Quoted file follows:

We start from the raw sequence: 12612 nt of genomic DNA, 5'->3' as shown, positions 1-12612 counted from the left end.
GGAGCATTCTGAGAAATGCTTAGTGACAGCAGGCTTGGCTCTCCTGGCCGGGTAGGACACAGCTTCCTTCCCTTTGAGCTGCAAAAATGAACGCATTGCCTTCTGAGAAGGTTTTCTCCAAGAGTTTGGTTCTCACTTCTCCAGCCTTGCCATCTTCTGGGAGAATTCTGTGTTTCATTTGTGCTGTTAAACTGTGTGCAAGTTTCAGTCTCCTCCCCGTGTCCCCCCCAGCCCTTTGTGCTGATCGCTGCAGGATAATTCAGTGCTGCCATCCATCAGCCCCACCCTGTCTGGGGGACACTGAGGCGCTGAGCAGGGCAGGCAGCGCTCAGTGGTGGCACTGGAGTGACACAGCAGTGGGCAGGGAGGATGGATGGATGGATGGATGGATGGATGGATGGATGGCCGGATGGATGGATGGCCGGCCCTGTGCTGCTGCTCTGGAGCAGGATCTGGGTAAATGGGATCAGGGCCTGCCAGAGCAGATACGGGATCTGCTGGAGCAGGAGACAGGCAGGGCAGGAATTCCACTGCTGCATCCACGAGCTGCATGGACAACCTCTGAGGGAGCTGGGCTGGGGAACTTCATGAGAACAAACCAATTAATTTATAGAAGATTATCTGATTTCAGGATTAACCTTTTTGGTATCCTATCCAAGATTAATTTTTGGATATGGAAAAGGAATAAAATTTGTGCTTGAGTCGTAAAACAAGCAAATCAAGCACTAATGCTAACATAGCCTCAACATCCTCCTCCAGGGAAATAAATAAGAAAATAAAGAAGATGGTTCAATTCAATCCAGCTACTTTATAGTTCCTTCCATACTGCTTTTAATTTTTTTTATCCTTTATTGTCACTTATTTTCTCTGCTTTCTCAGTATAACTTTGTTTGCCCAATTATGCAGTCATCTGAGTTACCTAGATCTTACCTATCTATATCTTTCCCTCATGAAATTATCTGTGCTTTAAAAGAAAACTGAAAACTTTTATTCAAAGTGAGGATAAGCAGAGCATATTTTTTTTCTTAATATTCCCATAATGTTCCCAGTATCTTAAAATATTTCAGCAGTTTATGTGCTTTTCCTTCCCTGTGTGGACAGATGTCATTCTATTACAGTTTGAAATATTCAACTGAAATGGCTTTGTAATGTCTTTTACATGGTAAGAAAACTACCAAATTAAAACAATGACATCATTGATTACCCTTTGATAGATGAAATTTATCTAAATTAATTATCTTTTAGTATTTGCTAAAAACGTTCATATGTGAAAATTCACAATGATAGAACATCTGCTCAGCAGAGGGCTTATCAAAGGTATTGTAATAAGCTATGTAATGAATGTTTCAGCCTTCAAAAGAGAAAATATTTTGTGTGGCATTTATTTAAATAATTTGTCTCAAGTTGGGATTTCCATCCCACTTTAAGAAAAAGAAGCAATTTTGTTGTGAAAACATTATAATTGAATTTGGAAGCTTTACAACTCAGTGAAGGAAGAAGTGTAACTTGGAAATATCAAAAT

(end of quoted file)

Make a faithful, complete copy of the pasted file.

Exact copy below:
We start from the raw sequence: 12612 nt of genomic DNA, 5'->3' as shown, positions 1-12612 counted from the left end.
GGAGCATTCTGAGAAATGCTTAGTGACAGCAGGCTTGGCTCTCCTGGCCGGGTAGGACACAGCTTCCTTCCCTTTGAGCTGCAAAAATGAACGCATTGCCTTCTGAGAAGGTTTTCTCCAAGAGTTTGGTTCTCACTTCTCCAGCCTTGCCATCTTCTGGGAGAATTCTGTGTTTCATTTGTGCTGTTAAACTGTGTGCAAGTTTCAGTCTCCTCCCCGTGTCCCCCCCAGCCCTTTGTGCTGATCGCTGCAGGATAATTCAGTGCTGCCATCCATCAGCCCCACCCTGTCTGGGGGACACTGAGGCGCTGAGCAGGGCAGGCAGCGCTCAGTGGTGGCACTGGAGTGACACAGCAGTGGGCAGGGAGGATGGATGGATGGATGGATGGATGGATGGATGGATGGCCGGATGGATGGATGGCCGGCCCTGTGCTGCTGCTCTGGAGCAGGATCTGGGTAAATGGGATCAGGGCCTGCCAGAGCAGATACGGGATCTGCTGGAGCAGGAGACAGGCAGGGCAGGAATTCCACTGCTGCATCCACGAGCTGCATGGACAACCTCTGAGGGAGCTGGGCTGGGGAACTTCATGAGAACAAACCAATTAATTTATAGAAGATTATCTGATTTCAGGATTAACCTTTTTGGTATCCTATCCAAGATTAATTTTTGGATATGGAAAAGGAATAAAATTTGTGCTTGAGTCGTAAAACAAGCAAATCAAGCACTAATGCTAACATAGCCTCAACATCCTCCTCCAGGGAAATAAATAAGAAAATAAAGAAGATGGTTCAATTCAATCCAGCTACTTTATAGTTCCTTCCATACTGCTTTTAATTTTTTTTATCCTTTATTGTCACTTATTTTCTCTGCTTTCTCAGTATAACTTTGTTTGCCCAATTATGCAGTCATCTGAGTTACCTAGATCTTACCTATCTATATCTTTCCCTCATGAAATTATCTGTGCTTTAAAAGAAAACTGAAAACTTTTATTCAAAGTGAGGATAAGCAGAGCATATTTTTTTTCTTAATATTCCCATAATGTTCCCAGTATCTTAAAATATTTCAGCAGTTTATGTGCTTTTCCTTCCCTGTGTGGACAGATGTCATTCTATTACAGTTTGAAATATTCAACTGAAATGGCTTTGTAATGTCTTTTACATGGTAAGAAAACTACCAAATTAAAACAATGACATCATTGATTACCCTTTGATAGATGAAATTTATCTAAATTAATTATCTTTTAGTATTTGCTAAAAACGTTCATATGTGAAAATTCACAATGATAGAACATCTGCTCAGCAGAGGGCTTATCAAAGGTATTGTAATAAGCTATGTAATGAATGTTTCAGCCTTCAAAAGAGAAAATATTTTGTGTGGCATTTATTTAAATAATTTGTCTCAAGTTGGGATTTCCATCCCACTTTAAGAAAAAGAAGCAATTTTGTTGTGAAAACATTATAATTGAATTTGGAAGCTTTACAACTCAGTGAAGGAAGAAGTGTAACTTGGAAATATCAAAAT